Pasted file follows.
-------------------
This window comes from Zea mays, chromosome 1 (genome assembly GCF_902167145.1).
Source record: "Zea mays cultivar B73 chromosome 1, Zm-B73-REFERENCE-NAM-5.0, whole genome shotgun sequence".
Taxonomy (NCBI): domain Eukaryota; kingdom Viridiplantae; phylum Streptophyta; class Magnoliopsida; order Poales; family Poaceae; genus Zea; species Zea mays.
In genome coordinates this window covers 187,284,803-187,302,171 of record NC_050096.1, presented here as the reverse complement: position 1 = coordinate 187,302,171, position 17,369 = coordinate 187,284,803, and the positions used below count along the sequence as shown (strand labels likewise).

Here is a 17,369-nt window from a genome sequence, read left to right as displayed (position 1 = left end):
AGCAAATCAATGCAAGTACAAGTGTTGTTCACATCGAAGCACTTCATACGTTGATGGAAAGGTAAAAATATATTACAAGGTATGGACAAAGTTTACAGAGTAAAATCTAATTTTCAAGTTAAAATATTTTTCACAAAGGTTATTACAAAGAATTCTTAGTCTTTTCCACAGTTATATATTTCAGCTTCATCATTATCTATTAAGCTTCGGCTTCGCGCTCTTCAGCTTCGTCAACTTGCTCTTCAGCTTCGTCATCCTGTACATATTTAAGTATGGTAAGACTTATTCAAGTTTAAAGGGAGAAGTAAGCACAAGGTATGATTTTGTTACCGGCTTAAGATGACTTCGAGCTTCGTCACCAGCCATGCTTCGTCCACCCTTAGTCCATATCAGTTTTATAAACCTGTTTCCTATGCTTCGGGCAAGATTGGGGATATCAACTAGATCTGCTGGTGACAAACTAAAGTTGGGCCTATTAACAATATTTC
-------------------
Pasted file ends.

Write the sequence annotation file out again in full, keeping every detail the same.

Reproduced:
This window comes from Zea mays, chromosome 1 (genome assembly GCF_902167145.1).
Source record: "Zea mays cultivar B73 chromosome 1, Zm-B73-REFERENCE-NAM-5.0, whole genome shotgun sequence".
Taxonomy (NCBI): domain Eukaryota; kingdom Viridiplantae; phylum Streptophyta; class Magnoliopsida; order Poales; family Poaceae; genus Zea; species Zea mays.
In genome coordinates this window covers 187,284,803-187,302,171 of record NC_050096.1, presented here as the reverse complement: position 1 = coordinate 187,302,171, position 17,369 = coordinate 187,284,803, and the positions used below count along the sequence as shown (strand labels likewise).

Here is a 17,369-nt window from a genome sequence, read left to right as displayed (position 1 = left end):
AGCAAATCAATGCAAGTACAAGTGTTGTTCACATCGAAGCACTTCATACGTTGATGGAAAGGTAAAAATATATTACAAGGTATGGACAAAGTTTACAGAGTAAAATCTAATTTTCAAGTTAAAATATTTTTCACAAAGGTTATTACAAAGAATTCTTAGTCTTTTCCACAGTTATATATTTCAGCTTCATCATTATCTATTAAGCTTCGGCTTCGCGCTCTTCAGCTTCGTCAACTTGCTCTTCAGCTTCGTCATCCTGTACATATTTAAGTATGGTAAGACTTATTCAAGTTTAAAGGGAGAAGTAAGCACAAGGTATGATTTTGTTACCGGCTTAAGATGACTTCGAGCTTCGTCACCAGCCATGCTTCGTCCACCCTTAGTCCATATCAGTTTTATAAACCTGTTTCCTATGCTTCGGGCAAGATTGGGGATATCAACTAGATCTGCTGGTGACAAACTAAAGTTGGGCCTATTAACAATATTTC